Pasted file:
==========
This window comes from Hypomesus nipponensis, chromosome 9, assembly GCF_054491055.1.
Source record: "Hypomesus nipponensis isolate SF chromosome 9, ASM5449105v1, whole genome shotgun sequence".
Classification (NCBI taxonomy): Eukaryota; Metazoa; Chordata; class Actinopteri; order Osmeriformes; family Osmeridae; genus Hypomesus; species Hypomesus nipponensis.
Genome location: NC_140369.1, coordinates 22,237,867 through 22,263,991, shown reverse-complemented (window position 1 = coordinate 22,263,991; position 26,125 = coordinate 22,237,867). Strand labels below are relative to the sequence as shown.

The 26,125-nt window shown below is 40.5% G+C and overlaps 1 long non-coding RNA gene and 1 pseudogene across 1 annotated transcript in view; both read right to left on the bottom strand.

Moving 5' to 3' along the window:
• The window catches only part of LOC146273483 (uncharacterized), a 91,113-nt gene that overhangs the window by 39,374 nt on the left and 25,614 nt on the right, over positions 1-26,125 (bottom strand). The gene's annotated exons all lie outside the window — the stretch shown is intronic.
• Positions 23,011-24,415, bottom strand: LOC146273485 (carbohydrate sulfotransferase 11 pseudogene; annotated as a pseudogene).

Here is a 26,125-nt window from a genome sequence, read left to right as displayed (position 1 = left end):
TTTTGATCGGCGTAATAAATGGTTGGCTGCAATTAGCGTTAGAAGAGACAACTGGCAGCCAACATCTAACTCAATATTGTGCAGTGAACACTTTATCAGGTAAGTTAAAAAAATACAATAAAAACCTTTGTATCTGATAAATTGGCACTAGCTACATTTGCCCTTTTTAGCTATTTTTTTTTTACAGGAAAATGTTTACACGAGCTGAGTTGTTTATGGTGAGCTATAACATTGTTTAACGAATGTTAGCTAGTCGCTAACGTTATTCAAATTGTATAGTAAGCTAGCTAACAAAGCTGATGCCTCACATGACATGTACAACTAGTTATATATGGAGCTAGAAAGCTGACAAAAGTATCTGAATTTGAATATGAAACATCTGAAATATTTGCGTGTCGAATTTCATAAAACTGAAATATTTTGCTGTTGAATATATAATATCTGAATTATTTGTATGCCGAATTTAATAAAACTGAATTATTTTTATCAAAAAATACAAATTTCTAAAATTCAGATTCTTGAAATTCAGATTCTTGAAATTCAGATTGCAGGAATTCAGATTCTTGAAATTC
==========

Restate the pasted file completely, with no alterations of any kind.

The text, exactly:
This window comes from Hypomesus nipponensis, chromosome 9, assembly GCF_054491055.1.
Source record: "Hypomesus nipponensis isolate SF chromosome 9, ASM5449105v1, whole genome shotgun sequence".
Classification (NCBI taxonomy): Eukaryota; Metazoa; Chordata; class Actinopteri; order Osmeriformes; family Osmeridae; genus Hypomesus; species Hypomesus nipponensis.
Genome location: NC_140369.1, coordinates 22,237,867 through 22,263,991, shown reverse-complemented (window position 1 = coordinate 22,263,991; position 26,125 = coordinate 22,237,867). Strand labels below are relative to the sequence as shown.

The 26,125-nt window shown below is 40.5% G+C and overlaps 1 long non-coding RNA gene and 1 pseudogene across 1 annotated transcript in view; both read right to left on the bottom strand.

Moving 5' to 3' along the window:
• The window catches only part of LOC146273483 (uncharacterized), a 91,113-nt gene that overhangs the window by 39,374 nt on the left and 25,614 nt on the right, over positions 1-26,125 (bottom strand). The gene's annotated exons all lie outside the window — the stretch shown is intronic.
• Positions 23,011-24,415, bottom strand: LOC146273485 (carbohydrate sulfotransferase 11 pseudogene; annotated as a pseudogene).

Here is a 26,125-nt window from a genome sequence, read left to right as displayed (position 1 = left end):
TTTTGATCGGCGTAATAAATGGTTGGCTGCAATTAGCGTTAGAAGAGACAACTGGCAGCCAACATCTAACTCAATATTGTGCAGTGAACACTTTATCAGGTAAGTTAAAAAAATACAATAAAAACCTTTGTATCTGATAAATTGGCACTAGCTACATTTGCCCTTTTTAGCTATTTTTTTTTTACAGGAAAATGTTTACACGAGCTGAGTTGTTTATGGTGAGCTATAACATTGTTTAACGAATGTTAGCTAGTCGCTAACGTTATTCAAATTGTATAGTAAGCTAGCTAACAAAGCTGATGCCTCACATGACATGTACAACTAGTTATATATGGAGCTAGAAAGCTGACAAAAGTATCTGAATTTGAATATGAAACATCTGAAATATTTGCGTGTCGAATTTCATAAAACTGAAATATTTTGCTGTTGAATATATAATATCTGAATTATTTGTATGCCGAATTTAATAAAACTGAATTATTTTTATCAAAAAATACAAATTTCTAAAATTCAGATTCTTGAAATTCAGATTCTTGAAATTCAGATTGCAGGAATTCAGATTCTTGAAATTC